CHARLOTTE, NC (WBTV) - When most people think of Tornado Alley, typically Texas, Oklahoma and Kansas are the first to come to mind. What might surprise you though are which states lead the country in annual tornado fatalities.
Number one is Alabama, followed closely behind by Tennessee. In fairness, Kansas does still lead the nation in terms of the number of tornadoes they experience per unit area, so the reputation of tornadoes in the high plains is still well-deserved.
So why are more people dying from tornadoes in the Southeast? There are a number of reasons.
First, you can watch a storm coming for 30 or 40 miles in the plains. There are no hills, tall trees and dense foliage blocking your view. In addition to poor visibility, the southeast has more challenges. Many tornadoes in this part of the country are wrapped in rain and essentially hiding in what looks like a typical downpour.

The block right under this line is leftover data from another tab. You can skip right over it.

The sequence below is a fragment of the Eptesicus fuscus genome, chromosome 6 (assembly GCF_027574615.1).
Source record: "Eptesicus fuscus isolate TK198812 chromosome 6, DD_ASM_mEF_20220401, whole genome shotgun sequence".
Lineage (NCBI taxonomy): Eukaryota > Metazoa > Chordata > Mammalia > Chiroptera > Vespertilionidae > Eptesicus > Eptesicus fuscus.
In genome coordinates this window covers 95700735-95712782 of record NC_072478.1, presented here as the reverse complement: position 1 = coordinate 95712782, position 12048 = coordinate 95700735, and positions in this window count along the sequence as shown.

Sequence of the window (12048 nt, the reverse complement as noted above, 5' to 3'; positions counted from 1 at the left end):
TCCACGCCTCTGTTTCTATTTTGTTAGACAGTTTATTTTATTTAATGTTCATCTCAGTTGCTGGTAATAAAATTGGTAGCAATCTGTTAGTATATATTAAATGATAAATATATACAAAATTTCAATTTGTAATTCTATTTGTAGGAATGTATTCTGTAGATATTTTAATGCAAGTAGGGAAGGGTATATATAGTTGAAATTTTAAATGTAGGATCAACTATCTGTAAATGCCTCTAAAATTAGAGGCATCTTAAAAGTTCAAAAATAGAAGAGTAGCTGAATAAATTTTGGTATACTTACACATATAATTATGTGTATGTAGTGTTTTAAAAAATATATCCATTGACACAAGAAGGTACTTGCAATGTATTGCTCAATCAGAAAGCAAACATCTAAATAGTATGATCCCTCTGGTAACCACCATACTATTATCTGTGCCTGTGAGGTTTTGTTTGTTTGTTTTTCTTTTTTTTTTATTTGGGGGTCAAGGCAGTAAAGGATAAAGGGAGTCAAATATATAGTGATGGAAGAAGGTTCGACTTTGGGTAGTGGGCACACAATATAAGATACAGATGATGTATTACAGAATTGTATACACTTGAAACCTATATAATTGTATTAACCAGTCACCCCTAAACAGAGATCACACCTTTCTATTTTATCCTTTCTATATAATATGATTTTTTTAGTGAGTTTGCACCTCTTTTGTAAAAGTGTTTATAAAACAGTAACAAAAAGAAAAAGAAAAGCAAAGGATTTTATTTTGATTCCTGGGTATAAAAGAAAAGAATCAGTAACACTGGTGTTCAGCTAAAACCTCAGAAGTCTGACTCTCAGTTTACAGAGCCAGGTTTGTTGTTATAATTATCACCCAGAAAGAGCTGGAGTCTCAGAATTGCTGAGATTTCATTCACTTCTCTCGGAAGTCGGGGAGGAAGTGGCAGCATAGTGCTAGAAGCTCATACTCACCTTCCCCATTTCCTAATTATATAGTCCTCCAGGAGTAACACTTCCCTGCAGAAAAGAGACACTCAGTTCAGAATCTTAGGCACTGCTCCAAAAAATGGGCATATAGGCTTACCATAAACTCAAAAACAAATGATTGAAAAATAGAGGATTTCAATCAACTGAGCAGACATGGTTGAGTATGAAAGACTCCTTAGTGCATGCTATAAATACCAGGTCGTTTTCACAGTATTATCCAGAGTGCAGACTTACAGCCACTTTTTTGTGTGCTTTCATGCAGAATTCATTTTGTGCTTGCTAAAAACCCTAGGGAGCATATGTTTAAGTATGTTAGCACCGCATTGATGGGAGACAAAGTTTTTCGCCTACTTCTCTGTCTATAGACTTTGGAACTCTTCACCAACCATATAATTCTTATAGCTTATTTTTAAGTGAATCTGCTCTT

Tornadoes in the southeast are also more likely to occur at night, which catches a lot of people by surprise while they're sleeping. And tornadoes are also more likely to occur during the winter months, again, catching people off guard since they're not conditioned to expect tornadoes during that time of year.
Look no further than the confirmed EF0 we had in the WBTV viewing area last week on February 24 in Chesterfield County.
So what's the good news? Well, this Spring, the National Severe Storms Laboratory (NSSL) will spread a research net across the southeast U.S. to learn more about our environmental factors and also how the public responds to severe weather messages.
For more information on the project, click here.